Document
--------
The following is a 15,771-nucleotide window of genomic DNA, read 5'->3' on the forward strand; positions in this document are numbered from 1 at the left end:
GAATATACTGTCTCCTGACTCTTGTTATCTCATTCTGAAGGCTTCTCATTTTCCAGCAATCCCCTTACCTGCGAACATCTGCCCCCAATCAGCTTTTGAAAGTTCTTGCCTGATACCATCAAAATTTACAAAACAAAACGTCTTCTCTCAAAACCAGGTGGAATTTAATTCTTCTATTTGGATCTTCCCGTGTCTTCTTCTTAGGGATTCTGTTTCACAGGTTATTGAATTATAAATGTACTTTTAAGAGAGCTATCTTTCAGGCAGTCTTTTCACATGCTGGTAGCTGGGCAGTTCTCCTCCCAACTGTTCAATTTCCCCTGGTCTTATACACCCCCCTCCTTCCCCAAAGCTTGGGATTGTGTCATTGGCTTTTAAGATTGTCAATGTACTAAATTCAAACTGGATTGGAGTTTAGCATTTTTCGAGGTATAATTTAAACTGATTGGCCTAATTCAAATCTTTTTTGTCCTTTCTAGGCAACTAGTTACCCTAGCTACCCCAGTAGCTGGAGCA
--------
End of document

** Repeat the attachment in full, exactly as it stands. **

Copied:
The following is a 15,771-nucleotide window of genomic DNA, read 5'->3' on the forward strand; positions in this document are numbered from 1 at the left end:
GAATATACTGTCTCCTGACTCTTGTTATCTCATTCTGAAGGCTTCTCATTTTCCAGCAATCCCCTTACCTGCGAACATCTGCCCCCAATCAGCTTTTGAAAGTTCTTGCCTGATACCATCAAAATTTACAAAACAAAACGTCTTCTCTCAAAACCAGGTGGAATTTAATTCTTCTATTTGGATCTTCCCGTGTCTTCTTCTTAGGGATTCTGTTTCACAGGTTATTGAATTATAAATGTACTTTTAAGAGAGCTATCTTTCAGGCAGTCTTTTCACATGCTGGTAGCTGGGCAGTTCTCCTCCCAACTGTTCAATTTCCCCTGGTCTTATACACCCCCCTCCTTCCCCAAAGCTTGGGATTGTGTCATTGGCTTTTAAGATTGTCAATGTACTAAATTCAAACTGGATTGGAGTTTAGCATTTTTCGAGGTATAATTTAAACTGATTGGCCTAATTCAAATCTTTTTTGTCCTTTCTAGGCAACTAGTTACCCTAGCTACCCCAGTAGCTGGAGCA